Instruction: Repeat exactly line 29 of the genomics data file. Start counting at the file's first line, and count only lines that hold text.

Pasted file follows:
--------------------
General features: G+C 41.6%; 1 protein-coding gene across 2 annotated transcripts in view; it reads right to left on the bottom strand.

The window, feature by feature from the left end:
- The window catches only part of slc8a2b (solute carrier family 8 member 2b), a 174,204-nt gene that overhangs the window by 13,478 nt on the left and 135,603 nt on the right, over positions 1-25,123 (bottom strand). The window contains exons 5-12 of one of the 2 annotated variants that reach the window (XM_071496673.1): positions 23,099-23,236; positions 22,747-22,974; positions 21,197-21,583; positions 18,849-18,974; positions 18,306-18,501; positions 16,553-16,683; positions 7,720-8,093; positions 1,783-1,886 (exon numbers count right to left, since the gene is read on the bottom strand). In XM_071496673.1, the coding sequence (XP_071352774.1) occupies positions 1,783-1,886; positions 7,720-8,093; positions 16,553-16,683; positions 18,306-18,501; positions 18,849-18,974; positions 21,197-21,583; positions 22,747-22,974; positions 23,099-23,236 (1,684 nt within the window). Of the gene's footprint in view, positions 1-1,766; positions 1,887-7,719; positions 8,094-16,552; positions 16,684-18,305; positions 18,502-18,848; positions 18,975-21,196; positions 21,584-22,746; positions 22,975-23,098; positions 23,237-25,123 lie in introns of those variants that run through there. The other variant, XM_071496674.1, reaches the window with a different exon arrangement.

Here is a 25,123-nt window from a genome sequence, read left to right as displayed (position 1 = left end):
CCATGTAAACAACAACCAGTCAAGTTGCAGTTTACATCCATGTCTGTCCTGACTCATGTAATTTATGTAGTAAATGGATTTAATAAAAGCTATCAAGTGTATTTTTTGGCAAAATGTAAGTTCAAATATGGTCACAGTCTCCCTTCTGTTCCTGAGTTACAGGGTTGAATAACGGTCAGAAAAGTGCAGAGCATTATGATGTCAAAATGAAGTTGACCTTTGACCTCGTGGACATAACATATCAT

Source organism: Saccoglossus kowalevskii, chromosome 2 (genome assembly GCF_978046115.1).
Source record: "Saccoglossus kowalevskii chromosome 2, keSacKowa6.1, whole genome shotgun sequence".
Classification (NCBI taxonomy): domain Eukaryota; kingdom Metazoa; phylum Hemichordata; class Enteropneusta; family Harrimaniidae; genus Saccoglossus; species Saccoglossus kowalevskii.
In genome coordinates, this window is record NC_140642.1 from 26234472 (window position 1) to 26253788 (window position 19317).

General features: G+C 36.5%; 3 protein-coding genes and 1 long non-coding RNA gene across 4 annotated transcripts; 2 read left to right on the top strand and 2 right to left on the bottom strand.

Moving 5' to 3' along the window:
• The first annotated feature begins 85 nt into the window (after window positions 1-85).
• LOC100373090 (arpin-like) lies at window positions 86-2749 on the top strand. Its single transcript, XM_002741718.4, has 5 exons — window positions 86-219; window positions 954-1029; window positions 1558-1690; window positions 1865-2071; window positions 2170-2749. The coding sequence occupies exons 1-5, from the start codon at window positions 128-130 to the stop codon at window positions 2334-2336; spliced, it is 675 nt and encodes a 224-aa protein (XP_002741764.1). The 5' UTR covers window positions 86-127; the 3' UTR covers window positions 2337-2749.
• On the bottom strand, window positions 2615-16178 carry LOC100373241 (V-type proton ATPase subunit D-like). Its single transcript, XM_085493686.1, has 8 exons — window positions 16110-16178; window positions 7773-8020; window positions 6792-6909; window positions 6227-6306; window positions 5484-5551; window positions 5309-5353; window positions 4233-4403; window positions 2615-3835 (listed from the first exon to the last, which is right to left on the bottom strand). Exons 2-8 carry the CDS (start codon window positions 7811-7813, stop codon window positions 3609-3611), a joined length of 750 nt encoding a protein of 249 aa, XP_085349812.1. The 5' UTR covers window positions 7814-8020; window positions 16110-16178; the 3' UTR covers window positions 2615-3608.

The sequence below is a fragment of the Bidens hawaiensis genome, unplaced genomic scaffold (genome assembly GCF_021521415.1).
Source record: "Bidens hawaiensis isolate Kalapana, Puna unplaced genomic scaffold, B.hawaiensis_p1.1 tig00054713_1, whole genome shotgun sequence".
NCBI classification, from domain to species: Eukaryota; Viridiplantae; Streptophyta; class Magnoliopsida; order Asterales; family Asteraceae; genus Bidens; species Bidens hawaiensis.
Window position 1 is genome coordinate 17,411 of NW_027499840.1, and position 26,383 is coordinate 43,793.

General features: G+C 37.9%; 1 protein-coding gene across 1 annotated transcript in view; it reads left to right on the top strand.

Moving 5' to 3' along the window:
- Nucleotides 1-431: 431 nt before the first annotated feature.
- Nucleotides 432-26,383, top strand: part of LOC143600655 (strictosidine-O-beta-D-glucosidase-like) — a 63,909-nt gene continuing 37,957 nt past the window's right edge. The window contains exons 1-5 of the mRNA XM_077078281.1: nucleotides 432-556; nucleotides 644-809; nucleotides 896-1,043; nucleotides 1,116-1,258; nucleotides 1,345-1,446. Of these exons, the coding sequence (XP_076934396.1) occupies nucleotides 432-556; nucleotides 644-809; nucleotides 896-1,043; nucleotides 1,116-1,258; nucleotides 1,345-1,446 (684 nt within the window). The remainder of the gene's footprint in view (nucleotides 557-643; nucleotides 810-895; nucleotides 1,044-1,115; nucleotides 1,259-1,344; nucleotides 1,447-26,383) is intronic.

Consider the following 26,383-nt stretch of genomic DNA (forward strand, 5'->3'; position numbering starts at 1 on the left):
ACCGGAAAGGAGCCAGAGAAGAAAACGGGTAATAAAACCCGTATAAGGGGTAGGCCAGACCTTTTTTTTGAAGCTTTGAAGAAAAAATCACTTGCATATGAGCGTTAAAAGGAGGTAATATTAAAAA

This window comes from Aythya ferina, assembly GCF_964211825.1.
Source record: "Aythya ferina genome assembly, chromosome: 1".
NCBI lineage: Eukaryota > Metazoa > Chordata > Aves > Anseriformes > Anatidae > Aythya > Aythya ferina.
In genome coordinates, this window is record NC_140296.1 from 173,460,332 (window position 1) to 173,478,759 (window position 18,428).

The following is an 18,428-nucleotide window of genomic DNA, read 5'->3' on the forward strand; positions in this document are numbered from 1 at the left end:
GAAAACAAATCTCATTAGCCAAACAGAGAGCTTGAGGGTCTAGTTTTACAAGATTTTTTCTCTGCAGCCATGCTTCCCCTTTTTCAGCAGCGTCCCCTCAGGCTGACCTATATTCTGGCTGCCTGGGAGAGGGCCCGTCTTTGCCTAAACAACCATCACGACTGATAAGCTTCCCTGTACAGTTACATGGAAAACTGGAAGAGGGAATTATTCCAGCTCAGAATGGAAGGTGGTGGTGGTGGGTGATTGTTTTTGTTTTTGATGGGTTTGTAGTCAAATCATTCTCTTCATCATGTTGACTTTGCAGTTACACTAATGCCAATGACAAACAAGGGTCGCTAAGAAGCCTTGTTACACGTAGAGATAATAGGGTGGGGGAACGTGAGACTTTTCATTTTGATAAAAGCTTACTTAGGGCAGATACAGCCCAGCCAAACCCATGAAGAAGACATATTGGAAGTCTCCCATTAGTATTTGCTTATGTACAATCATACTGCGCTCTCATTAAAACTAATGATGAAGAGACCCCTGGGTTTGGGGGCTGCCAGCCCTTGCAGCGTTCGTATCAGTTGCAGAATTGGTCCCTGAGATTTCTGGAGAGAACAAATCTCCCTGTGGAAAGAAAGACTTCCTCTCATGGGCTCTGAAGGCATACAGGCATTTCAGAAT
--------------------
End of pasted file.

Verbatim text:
The following is an 18,428-nucleotide window of genomic DNA, read 5'->3' on the forward strand; positions in this document are numbered from 1 at the left end: